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Baggage handlers stood down after hurling Qantas luggage

A baggager handler slams down a suitcase from above his head.

A baggager handler slams down a suitcase from above his head. Photo: Twitter

Baggage handlers who were filmed throwing and slamming passengers’ suitcases from a Qantas container have been stood down.

Footage has been widely circulated of three workers from Swissport laughing and seemingly joking while rough handling the luggage.

The cases and bags are hurled and in some instances thrown with force from above the man’s head onto a conveyor belt.

The video was believed to have been taken at Melbourne Airport.

Watch the baggage handlers caught on video

A spokesperson for Swissport told media the workers had been stood down pending an urgent investigation.

“Swissport trains and manages all staff to handle customer possessions with care and diligence.

“The actions of staff in the video appear to have contravened those service level standards.

“As a result, the staff in question have been stood down pending an urgent investigation.”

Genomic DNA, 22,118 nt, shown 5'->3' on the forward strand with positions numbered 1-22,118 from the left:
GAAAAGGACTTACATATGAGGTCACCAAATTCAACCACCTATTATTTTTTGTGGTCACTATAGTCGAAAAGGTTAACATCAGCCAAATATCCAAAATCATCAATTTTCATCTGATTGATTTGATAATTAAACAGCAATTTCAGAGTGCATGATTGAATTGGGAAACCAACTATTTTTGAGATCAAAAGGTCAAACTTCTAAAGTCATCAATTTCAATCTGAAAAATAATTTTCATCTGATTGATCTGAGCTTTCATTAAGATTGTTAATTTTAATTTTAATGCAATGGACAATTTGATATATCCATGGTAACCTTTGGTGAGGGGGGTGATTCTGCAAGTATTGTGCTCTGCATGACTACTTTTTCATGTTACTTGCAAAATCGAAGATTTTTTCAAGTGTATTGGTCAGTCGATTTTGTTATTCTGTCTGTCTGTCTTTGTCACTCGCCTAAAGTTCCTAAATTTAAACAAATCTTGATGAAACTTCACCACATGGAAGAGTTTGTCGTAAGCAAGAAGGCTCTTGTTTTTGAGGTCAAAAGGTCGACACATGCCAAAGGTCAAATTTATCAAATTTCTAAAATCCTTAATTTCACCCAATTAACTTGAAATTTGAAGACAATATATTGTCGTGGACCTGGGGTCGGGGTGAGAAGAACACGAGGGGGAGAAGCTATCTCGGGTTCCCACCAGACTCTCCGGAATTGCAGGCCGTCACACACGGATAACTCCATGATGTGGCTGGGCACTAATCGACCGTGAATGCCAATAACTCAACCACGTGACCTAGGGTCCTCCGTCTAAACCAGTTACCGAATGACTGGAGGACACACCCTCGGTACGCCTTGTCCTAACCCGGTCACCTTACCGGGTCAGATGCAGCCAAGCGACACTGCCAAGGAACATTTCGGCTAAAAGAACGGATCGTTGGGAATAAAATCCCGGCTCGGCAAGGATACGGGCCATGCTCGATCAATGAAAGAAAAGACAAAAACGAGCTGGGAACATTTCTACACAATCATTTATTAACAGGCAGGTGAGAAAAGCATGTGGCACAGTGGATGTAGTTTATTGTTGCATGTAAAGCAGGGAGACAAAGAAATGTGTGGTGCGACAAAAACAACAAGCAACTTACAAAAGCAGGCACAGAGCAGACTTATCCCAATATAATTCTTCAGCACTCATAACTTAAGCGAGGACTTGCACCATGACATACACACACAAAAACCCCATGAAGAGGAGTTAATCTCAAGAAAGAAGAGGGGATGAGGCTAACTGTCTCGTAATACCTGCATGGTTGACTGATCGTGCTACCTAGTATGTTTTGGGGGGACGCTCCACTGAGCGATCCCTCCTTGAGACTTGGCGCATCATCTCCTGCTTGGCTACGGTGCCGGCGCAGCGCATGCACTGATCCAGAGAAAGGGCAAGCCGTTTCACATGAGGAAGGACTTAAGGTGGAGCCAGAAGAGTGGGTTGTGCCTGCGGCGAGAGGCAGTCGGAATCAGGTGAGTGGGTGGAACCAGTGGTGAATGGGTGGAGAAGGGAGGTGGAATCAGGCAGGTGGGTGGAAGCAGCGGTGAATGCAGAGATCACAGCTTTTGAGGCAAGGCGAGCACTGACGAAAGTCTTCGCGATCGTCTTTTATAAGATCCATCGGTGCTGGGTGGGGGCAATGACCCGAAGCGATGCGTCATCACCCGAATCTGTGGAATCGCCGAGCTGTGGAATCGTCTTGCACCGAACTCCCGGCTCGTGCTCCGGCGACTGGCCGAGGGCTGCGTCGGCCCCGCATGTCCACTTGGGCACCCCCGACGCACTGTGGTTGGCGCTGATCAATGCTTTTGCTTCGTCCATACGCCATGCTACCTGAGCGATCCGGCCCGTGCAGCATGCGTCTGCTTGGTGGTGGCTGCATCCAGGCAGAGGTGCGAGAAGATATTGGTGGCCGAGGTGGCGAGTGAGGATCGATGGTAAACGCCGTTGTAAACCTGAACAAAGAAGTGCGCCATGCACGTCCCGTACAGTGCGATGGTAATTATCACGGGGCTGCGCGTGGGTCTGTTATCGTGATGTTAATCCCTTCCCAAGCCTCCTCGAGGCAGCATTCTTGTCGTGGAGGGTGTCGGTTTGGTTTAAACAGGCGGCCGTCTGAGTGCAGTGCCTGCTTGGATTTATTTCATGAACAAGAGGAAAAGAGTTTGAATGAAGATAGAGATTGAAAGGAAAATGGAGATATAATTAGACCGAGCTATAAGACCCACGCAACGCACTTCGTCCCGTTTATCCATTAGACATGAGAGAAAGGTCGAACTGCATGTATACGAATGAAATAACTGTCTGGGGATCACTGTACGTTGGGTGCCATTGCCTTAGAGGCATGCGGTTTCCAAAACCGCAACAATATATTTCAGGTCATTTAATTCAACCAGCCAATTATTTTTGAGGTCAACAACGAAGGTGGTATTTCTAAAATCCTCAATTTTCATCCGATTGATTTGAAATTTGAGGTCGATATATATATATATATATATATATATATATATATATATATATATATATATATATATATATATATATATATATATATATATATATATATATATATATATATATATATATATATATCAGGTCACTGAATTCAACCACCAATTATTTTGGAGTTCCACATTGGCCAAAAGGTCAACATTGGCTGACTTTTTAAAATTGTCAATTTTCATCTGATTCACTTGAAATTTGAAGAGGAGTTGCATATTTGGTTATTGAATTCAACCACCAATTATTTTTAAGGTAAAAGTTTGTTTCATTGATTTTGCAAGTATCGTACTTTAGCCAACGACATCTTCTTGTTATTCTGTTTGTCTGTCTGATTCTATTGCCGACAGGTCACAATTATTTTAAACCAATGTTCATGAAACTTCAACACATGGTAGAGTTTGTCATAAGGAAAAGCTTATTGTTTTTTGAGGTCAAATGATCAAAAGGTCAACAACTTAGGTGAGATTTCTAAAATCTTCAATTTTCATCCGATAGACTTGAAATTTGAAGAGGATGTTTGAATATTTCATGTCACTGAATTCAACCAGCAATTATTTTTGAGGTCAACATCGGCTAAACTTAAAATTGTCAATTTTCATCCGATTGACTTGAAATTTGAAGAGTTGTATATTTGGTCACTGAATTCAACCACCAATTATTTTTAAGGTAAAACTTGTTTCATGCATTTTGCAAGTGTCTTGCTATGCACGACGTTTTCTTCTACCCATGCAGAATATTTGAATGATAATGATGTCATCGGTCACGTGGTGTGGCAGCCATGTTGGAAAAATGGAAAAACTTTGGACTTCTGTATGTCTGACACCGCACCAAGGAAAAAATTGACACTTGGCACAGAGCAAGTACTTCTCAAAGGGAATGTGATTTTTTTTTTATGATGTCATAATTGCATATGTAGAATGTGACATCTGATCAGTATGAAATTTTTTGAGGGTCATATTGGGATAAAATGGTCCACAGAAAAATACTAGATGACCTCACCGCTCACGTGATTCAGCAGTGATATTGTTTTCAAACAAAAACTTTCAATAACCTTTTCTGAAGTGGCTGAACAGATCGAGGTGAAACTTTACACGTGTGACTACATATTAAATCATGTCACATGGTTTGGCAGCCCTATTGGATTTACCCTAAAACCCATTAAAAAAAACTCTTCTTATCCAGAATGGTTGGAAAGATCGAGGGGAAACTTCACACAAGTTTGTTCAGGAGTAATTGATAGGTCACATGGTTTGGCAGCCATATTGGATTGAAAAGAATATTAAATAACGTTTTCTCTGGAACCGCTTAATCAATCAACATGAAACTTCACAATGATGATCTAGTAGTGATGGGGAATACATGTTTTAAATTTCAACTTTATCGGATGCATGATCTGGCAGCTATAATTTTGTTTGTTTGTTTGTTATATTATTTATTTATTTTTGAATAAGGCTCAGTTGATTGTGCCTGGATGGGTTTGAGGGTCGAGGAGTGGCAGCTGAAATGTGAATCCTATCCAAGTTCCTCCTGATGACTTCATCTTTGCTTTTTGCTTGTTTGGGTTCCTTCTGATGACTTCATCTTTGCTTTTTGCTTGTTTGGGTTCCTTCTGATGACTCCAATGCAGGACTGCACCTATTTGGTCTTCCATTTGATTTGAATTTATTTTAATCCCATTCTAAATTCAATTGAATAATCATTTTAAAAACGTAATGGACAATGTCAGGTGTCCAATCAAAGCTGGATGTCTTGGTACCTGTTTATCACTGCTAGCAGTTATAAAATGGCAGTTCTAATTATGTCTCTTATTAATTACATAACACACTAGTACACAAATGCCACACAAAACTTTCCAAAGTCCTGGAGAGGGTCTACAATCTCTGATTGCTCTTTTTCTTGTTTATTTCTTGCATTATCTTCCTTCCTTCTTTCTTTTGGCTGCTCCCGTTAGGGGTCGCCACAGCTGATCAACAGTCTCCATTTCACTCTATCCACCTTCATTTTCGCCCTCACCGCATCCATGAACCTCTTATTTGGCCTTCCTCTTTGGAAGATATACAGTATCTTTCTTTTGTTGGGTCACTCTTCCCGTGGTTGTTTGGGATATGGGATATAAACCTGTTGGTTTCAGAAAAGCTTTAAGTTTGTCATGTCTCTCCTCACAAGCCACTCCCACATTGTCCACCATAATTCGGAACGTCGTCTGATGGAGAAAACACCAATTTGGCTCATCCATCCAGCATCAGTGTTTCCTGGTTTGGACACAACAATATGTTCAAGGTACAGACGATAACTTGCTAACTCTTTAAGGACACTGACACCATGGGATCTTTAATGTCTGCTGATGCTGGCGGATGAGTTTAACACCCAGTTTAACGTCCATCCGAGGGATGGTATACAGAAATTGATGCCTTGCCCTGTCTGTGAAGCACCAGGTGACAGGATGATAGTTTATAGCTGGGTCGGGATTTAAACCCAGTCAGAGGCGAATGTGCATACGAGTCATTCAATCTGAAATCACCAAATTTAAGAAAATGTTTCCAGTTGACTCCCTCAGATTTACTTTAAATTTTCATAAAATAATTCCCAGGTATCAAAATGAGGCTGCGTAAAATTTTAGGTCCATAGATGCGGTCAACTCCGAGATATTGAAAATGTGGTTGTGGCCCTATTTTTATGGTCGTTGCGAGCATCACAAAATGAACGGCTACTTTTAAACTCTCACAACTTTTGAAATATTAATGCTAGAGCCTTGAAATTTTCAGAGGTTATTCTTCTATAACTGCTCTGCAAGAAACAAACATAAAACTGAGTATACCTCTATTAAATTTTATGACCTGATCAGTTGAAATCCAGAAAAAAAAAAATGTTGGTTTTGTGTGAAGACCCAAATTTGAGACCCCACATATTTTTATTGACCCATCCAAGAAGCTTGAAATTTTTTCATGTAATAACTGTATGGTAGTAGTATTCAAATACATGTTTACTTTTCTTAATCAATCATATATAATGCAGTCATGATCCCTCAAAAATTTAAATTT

Qanta outsources ground handling services at Melbourne Airport to Swissport, a multinational cargo services provider.

It’s the latest bad look for the company after it topped this year’s list of worst products and services in the Choice Shonky Awards.

Choice said Qantas had disappointed its customers on almost every front: Unusable flight credits, delayed flights, lost baggage and endless call wait times.

Controversial outsourcing

Earlier this year Qantas was found to have breached the Fair Work Act in outsourcing its ground operations such as baggage handling to avoid enterprise bargaining rights.

Its controversial decision involved outsourcing more than 1600 workers during the COVID-19 pandemic.

The airline was granted special leave to appeal two rulings by the Federal Court, which found the outsourcing of baggage handlers, cleaners and ground staff was illegal.

Qantas was found to have breached the Fair Work Act in outsourcing its ground operations to avoid enterprise bargaining rights.

The company will present its case to the High Court next year.

Qantas said the outsourcing decision helped it save $100 million a year to remain solvent during the pandemic.

“We’ve always expressed our deep regret that our ground handlers, and thousands more across the group, had to lose their jobs as the pandemic hit us.”

The Transport Workers Union, which brought the Federal Court case against Qantas, has vowed to mount the “strongest possible case” in the High Court.

 

Topics: Qantas
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